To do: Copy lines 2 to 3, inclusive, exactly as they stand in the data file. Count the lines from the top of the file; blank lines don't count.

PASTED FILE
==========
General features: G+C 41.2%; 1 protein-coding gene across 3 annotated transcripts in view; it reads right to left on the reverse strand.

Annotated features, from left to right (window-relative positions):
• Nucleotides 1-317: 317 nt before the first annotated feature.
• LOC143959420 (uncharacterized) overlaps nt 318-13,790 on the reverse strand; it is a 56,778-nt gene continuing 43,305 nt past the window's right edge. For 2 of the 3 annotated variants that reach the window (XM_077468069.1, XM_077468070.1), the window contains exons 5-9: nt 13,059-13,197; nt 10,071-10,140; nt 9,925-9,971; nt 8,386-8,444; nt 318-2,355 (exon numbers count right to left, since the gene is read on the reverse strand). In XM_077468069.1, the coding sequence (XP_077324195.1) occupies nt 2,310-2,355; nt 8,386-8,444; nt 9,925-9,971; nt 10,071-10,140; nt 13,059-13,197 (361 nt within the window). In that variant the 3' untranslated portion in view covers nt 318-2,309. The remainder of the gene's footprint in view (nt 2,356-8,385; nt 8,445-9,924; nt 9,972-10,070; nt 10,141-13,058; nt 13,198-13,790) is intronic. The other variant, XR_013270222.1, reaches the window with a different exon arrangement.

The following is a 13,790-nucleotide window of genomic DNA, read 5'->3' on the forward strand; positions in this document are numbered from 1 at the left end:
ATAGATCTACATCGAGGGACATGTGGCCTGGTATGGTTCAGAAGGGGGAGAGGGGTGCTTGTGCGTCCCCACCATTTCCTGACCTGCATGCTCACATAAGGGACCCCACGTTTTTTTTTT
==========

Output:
Annotated features, from left to right (window-relative positions):
• Nucleotides 1-317: 317 nt before the first annotated feature.